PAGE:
Unwrapping school lunch
Examining the social dynamics and caring relationships that play out during school lunch
Keywords:school lunch, children, care work, ethnographic research
Students are important stakeholders in school food programs. Yet children’s daily experiences and voices are often overlooked in advocacy around school food. In Canada, where the federal government recently expressed interest in creating a National School Food Program, nearly no research has documented the first-hand experiences of children during lunch. This ethnographic study draws on data collected during 36 lunchtimes in three Canadian schools during a transitional period in a school district’s lunch program. The findings unwrap the powerful role of students’ perceptions of and relationships to food in shaping their social interactions, and their sense of care, connection, and identity. Classroom observations coupled with photos of school lunches demonstrate the wide diversity of foods eaten at school and the nuanced, complex, and sometimes divergent meanings children give to food, school lunch and the people involved in preparing, serving, supervising, and sharing lunchtime experiences. Students demonstrated in-depth knowledge of the food choices and attitudes of their peers and actively marked out their identities vis-à-vis food. Students frequently talked about food as a site of care and support, and both the social relationships and care work that played out were a major part of school lunch experiences. Understanding the intricacies of children’s school lunch experiences, including the relationships, meanings, and values that shape school lunch, will be critical for creating robust school food programs and policies in Canada that better serve the needs of children and reduce rather than reproduce existing health and social inequalities.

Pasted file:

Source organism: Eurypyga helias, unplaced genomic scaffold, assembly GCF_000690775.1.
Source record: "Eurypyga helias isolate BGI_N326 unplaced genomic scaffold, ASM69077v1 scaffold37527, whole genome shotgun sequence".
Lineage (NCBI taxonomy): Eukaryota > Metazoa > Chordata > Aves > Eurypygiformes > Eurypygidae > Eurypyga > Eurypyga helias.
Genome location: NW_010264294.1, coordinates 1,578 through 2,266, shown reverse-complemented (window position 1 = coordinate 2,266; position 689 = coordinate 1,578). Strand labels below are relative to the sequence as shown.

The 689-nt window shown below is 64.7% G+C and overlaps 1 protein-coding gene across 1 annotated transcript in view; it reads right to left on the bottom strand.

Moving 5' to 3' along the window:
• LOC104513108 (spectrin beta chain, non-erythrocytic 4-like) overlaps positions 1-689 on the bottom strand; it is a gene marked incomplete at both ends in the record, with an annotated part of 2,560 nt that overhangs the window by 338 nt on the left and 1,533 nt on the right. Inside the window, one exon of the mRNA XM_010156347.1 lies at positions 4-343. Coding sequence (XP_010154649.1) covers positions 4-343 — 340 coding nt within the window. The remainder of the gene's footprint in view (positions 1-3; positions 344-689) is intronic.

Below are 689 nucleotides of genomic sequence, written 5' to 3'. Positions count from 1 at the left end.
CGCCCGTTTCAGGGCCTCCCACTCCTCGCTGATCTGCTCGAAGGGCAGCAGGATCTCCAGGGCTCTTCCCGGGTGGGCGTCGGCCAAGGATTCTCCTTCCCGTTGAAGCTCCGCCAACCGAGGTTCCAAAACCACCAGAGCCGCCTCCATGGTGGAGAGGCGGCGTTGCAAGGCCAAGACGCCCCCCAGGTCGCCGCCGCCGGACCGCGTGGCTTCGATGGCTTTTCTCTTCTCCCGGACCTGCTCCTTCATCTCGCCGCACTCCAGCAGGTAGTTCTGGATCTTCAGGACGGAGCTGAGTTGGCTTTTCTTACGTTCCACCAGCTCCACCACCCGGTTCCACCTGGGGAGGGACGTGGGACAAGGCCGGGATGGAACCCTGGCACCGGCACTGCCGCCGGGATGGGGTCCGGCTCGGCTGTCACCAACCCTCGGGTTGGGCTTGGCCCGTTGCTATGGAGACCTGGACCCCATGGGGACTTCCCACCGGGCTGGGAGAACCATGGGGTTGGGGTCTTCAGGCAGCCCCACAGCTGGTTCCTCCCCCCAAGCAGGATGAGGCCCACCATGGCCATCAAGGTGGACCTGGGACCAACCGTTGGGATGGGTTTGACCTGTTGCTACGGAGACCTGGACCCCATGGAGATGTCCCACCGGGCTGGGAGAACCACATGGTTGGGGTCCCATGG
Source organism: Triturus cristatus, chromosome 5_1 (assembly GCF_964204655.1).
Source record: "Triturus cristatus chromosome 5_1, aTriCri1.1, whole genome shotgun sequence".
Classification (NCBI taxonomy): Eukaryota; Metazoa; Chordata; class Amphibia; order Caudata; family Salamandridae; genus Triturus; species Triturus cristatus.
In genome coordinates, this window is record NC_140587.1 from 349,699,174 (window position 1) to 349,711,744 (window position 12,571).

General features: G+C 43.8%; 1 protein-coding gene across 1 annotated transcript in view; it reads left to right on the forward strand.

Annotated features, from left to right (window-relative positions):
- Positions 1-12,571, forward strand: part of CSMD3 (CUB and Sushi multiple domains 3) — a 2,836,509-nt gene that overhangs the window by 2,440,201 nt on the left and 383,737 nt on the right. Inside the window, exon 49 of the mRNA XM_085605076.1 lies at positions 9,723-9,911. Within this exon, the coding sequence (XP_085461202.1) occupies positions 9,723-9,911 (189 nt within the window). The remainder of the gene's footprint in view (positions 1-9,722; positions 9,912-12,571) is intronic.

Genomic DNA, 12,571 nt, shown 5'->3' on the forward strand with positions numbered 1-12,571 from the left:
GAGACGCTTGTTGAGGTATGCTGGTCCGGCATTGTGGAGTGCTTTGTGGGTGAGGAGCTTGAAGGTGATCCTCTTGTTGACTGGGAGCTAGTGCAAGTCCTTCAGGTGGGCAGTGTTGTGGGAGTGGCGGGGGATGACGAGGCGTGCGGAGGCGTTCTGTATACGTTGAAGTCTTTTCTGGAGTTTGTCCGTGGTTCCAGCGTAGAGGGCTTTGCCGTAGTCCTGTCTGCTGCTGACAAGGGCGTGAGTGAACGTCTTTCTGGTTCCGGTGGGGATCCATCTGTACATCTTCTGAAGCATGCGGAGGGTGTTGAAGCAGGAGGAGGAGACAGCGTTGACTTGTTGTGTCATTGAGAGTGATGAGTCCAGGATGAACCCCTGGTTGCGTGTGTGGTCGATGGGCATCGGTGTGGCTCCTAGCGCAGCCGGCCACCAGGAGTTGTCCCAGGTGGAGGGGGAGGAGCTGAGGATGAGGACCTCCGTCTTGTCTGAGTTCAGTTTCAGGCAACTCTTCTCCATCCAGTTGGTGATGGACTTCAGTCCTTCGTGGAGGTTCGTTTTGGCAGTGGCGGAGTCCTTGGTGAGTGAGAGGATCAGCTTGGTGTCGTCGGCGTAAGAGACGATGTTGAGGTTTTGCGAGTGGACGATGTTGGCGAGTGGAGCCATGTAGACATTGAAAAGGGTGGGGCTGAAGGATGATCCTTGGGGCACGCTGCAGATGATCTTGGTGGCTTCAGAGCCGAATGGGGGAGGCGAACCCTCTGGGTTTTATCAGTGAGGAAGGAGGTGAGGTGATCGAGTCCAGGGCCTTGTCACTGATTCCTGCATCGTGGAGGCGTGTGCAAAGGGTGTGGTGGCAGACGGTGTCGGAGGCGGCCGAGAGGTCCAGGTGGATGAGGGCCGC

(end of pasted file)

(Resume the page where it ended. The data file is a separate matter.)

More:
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Copyright (c) 2022 Jennifer L Black, Rachel Mazac, Amber Heckelman , Sinikka Elliott
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